The toleration of Judaism in 17th-century Amster? dam encouraged increasing numbers of Portuguese Jews to settle there, and among these were several wholesale jewellers and diamond polishers from Antwerp and Lisbon.1 They helped to establish the gemstone trade and the diamond polishing industry in the city.2 Portuguese Jews were an important element among the wholesale - or merchant - jewellers of Amsterdam, who financed the industry and distributed its output to the cities of Europe. It is therefore particularly interesting to find the per? sonal and business papers of one of these men, Manuel Levy Duarte, preserved among the records of the Portuguese Jewish Community in the Amsterdam City Archives. Such material is very rare and this copious collection enables us to see how he lived and conducted his business, including his trade with London.
Manuel Levy Mendes do Valle was born in 1631, probably in Amsterdam, into a family with good connections in the jewellery trade.3 His father, Gabriel Levy, came from Trancoso in northern Portugal and his mother, Leonor de Pas, was born in Rouen.4 His brother, David Levy Mendes was a not very successful merchant in Curagao.5 Manuel had a sound commercial education. He was good at arithmetic, kept his books well and wrote legible letters in Portuguese, Spanish, French and Dutch - in that order of frequency. By the time he joined forces with his friend and contemporary, Jacob Athias, both men were aged 30 and were experi? enced in the jewellery trade and in business methods. Manuel was the more dynamic of the two and the more expert in appraising unpolished diamonds. Jacob Athias had been born in Recife, Brazil, during the Dutch occupation6 and his father had been a warden of the synagogue there.7 In 1660, they married two sisters of an established Amsterdam jeweller named Manuel Duarte (see pedigree), and, aided by their dowries, set up a joint household and merchant jewellers' business, in a house on the Oude Schans in the Jewish quarter.8 When Manuel Duarte died in 1661 they inherited the goodwill of his old-established business. This is probably the reason why Manuel decided to add his wife's surname to his own, which was quite a usual Portuguese custom. Henceforth he called himself 'Manuel Levy Duarte'. The partnership traded under the name of'Athias and Levy' and continued until the death of Jacob Athias in 1690.9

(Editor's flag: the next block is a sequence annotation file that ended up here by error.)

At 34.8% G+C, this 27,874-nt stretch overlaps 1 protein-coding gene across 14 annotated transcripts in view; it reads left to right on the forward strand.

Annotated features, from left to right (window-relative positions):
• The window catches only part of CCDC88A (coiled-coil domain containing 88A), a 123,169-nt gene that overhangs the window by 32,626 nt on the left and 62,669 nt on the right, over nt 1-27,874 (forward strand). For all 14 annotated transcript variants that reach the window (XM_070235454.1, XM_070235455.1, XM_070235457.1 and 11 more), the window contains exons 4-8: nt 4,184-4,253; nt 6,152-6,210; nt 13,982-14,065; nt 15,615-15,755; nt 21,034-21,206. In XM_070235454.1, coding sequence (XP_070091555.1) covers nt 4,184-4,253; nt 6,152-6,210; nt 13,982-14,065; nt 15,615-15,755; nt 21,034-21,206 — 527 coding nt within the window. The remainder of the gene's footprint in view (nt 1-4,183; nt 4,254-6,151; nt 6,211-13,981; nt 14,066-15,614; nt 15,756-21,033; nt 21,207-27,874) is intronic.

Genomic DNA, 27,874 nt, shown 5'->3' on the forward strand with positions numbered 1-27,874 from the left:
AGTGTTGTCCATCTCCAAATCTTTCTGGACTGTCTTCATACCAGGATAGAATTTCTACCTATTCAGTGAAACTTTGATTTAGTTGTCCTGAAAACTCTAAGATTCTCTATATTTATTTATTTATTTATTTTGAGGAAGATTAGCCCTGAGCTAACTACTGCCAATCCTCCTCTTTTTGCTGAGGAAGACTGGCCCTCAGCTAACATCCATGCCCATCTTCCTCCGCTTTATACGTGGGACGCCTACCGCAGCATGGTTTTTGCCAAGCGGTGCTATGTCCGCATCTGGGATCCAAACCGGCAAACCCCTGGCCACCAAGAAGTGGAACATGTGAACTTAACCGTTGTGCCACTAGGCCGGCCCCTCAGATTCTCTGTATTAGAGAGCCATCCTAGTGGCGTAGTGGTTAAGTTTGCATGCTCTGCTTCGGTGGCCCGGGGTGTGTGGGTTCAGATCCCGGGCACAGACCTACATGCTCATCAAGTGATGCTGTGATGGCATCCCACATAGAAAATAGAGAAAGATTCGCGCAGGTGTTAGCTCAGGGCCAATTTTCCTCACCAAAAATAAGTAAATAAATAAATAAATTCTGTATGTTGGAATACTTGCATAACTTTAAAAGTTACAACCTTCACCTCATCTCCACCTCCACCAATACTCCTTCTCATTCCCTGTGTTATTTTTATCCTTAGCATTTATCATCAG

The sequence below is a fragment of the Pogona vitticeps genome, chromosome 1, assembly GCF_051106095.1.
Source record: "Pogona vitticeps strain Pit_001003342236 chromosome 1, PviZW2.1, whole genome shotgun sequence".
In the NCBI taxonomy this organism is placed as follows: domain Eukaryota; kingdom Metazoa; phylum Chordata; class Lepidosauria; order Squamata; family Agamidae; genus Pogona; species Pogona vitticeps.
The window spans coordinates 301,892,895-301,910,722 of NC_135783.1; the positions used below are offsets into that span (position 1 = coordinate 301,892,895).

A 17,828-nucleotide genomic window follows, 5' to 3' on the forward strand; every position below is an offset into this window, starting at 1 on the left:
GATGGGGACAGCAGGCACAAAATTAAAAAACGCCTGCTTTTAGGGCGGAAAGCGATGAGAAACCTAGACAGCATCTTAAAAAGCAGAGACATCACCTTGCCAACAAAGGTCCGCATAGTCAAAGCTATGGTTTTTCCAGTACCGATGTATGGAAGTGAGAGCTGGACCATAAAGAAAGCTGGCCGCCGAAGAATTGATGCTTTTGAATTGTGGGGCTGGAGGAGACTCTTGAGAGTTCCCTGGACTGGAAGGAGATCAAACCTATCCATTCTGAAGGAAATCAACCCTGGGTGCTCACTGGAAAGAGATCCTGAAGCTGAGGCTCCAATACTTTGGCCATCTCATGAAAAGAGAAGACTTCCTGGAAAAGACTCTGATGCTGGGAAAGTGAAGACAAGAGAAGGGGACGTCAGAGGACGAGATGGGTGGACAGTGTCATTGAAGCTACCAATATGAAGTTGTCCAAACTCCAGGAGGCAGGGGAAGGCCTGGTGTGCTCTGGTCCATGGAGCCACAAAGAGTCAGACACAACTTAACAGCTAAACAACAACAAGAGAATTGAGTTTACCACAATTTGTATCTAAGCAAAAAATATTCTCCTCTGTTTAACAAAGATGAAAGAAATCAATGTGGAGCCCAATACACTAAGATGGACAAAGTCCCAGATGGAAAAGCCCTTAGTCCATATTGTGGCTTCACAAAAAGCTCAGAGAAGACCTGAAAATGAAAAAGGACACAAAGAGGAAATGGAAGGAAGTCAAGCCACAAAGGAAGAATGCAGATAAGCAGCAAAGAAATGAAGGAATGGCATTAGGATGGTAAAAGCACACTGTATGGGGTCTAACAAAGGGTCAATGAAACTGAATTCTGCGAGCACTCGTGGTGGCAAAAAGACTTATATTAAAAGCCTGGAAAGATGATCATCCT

The two wives, Gracia and Constantia Duarte, were very well connected in the jewellery trade, as well as being first cousins of Manuel, on his mother's side. In her letters to him, Constantia addresses Manuel as 'My beloved and dear cousin', the tie of blood being regarded as more important than that of marriage.
Gracia and Constantia's grandfather, Diego Duarte (1544-1626), had migrated from Lisbon to Antwerp at some date before 1591, when he appears as a member of the Portuguese Nation there.10 His son, their uncle, Gaspar Duarte (1588-1653), lived in Antwerp in great style,11 and built up a very successful business there as a picture dealer and